Does Massachusetts Have A Viable Energy Plan?

The current population of Massachusetts is estimated to be 6.93 million. In February 2019, state utilities used natural gas (66.1%), nuclear energy (21.1%) and renewable energy (12.8%) to generate electricity. Hydropower and solar are the primary types of renewable energy.

Massachusetts use of nuclear energy contributes to state’s high electricity costs. In February 2019, the average cost of electricity in Massachusetts was U.S. 23.3 ¢ per kWh, which is the 3rd most expensive price in the United States. The average price of electricity in the United States is 12.5 ¢ per kWh. Concerns about climate change have finally prompted state legislators to accelerate the moved from fossil fuels to renewable energy.

In August 2018, Massachusetts Governor Charlie Baker signed into law a bill promoting clean energy in the state. The bill mandates Massachusetts electric utilities have 35% renewable energy sources by 2030. The bill further mandates the following:
1. Authorizes adding up to 1,600 MW from offshore wind farms.

2. Utilities must measure how much natural gas is leaking from pipelines.

3. Establishes a “clean peak” standard, requiring utilities to use renewable energy during peak power periods.

4. Prohibits utilities from applying a special charge on rooftop solar owners.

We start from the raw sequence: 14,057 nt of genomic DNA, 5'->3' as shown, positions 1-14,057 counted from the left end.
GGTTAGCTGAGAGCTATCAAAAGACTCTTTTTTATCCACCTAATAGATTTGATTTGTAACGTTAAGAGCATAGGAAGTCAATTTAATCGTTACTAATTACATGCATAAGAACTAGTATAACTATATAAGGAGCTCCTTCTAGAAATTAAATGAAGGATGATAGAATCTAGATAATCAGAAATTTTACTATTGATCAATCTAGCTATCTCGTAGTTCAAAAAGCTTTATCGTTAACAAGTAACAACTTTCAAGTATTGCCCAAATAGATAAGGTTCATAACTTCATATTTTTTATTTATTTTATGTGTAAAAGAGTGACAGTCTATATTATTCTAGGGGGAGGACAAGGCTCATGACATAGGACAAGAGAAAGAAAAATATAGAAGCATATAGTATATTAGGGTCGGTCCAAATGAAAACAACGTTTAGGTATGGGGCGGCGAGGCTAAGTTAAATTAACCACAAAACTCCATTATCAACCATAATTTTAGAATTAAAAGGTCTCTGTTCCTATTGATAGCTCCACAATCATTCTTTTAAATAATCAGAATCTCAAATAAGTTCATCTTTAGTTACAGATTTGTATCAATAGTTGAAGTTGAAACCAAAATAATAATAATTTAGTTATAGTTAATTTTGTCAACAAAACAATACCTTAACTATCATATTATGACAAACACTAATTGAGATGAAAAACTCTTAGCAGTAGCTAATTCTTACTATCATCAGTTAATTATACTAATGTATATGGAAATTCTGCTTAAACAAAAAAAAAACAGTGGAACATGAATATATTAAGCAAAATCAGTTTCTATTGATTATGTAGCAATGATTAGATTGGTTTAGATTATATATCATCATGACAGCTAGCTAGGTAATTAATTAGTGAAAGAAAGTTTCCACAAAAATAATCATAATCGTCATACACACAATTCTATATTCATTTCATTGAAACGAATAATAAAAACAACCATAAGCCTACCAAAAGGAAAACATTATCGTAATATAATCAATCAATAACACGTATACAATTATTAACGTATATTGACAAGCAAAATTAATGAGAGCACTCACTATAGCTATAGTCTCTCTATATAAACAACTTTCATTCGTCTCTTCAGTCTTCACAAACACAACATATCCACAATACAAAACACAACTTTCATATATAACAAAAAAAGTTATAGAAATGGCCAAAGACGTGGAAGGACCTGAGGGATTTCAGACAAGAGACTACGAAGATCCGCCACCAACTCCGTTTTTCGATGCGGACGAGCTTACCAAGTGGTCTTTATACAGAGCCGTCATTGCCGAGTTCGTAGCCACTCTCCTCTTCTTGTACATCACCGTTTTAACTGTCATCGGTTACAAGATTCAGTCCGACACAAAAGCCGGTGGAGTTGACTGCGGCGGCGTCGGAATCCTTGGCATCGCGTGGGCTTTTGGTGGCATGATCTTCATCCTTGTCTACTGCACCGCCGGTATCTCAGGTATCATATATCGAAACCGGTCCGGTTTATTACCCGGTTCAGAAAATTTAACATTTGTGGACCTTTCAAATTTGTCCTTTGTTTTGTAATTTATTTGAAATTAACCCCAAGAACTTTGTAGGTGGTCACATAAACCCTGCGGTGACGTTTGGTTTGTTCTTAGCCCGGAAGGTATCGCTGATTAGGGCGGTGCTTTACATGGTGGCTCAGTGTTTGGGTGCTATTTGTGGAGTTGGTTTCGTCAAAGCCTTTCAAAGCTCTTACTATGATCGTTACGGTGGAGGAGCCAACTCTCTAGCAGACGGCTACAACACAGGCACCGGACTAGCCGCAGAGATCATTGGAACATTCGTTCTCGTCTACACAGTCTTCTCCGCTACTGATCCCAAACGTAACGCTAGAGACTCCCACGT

The Massachusetts Department of Energy Resources has recently released a report recommending the state sign offshore wind contracts for 3,200 MW of offshore wind. The report recommends the state hold offshore wind tenders for 800 MW capacity in 2022 and again in 2024. The tenders would allow companies to bid energy storage with the offshore wind project.

As Massachusetts prepares for a future with offshore wind, the state is bidding farewell to nuclear energy. The Pilgrim nuclear power plant in Plymouth, Massachusetts was recently closed after generate power for forty-seven years. The closing of the 680 MW Pilgrim nuclear plant will result in increased greenhouse gas emission from natural gas power plants.

The states of Minnesota, New Jersey and New Mexico have recently developed green energy programs that prioritize the reduction of greenhouse gases. These states have taken the approach of maintaining zero carbon emitting, nuclear power plants, while replacing fossil-fuel plants with wind, solar and hydropower projects. The plan is to then replace nuclear, with renewable energy projects.

In my opinion, the green energy plans of Minnesota, New Jersey and New Mexico will do more to reduce greenhouse gas emissions by 2030 than Massachusetts’s plan.

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